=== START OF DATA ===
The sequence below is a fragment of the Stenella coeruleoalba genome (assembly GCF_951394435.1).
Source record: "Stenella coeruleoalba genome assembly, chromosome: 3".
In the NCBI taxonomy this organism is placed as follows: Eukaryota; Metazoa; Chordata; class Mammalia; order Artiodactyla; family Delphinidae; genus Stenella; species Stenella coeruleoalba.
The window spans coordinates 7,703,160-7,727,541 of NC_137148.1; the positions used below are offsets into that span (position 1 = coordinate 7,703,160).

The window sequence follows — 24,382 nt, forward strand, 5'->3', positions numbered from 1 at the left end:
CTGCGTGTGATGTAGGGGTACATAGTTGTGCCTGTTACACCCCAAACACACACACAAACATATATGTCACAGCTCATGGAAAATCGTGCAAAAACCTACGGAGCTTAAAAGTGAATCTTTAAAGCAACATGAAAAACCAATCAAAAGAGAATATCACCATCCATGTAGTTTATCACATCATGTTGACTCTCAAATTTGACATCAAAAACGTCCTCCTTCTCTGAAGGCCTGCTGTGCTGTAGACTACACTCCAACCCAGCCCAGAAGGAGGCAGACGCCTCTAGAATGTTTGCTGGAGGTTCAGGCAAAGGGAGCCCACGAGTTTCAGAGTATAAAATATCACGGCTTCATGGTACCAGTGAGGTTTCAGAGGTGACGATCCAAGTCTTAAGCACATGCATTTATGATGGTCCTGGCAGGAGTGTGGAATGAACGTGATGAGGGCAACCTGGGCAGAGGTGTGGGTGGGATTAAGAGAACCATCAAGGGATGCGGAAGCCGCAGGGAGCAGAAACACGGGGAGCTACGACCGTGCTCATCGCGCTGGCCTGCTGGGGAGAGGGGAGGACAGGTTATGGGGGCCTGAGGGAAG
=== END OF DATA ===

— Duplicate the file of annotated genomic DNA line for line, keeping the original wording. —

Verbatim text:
The sequence below is a fragment of the Stenella coeruleoalba genome (assembly GCF_951394435.1).
Source record: "Stenella coeruleoalba genome assembly, chromosome: 3".
In the NCBI taxonomy this organism is placed as follows: Eukaryota; Metazoa; Chordata; class Mammalia; order Artiodactyla; family Delphinidae; genus Stenella; species Stenella coeruleoalba.
The window spans coordinates 7,703,160-7,727,541 of NC_137148.1; the positions used below are offsets into that span (position 1 = coordinate 7,703,160).

The window sequence follows — 24,382 nt, forward strand, 5'->3', positions numbered from 1 at the left end:
CTGCGTGTGATGTAGGGGTACATAGTTGTGCCTGTTACACCCCAAACACACACACAAACATATATGTCACAGCTCATGGAAAATCGTGCAAAAACCTACGGAGCTTAAAAGTGAATCTTTAAAGCAACATGAAAAACCAATCAAAAGAGAATATCACCATCCATGTAGTTTATCACATCATGTTGACTCTCAAATTTGACATCAAAAACGTCCTCCTTCTCTGAAGGCCTGCTGTGCTGTAGACTACACTCCAACCCAGCCCAGAAGGAGGCAGACGCCTCTAGAATGTTTGCTGGAGGTTCAGGCAAAGGGAGCCCACGAGTTTCAGAGTATAAAATATCACGGCTTCATGGTACCAGTGAGGTTTCAGAGGTGACGATCCAAGTCTTAAGCACATGCATTTATGATGGTCCTGGCAGGAGTGTGGAATGAACGTGATGAGGGCAACCTGGGCAGAGGTGTGGGTGGGATTAAGAGAACCATCAAGGGATGCGGAAGCCGCAGGGAGCAGAAACACGGGGAGCTACGACCGTGCTCATCGCGCTGGCCTGCTGGGGAGAGGGGAGGACAGGTTATGGGGGCCTGAGGGAAG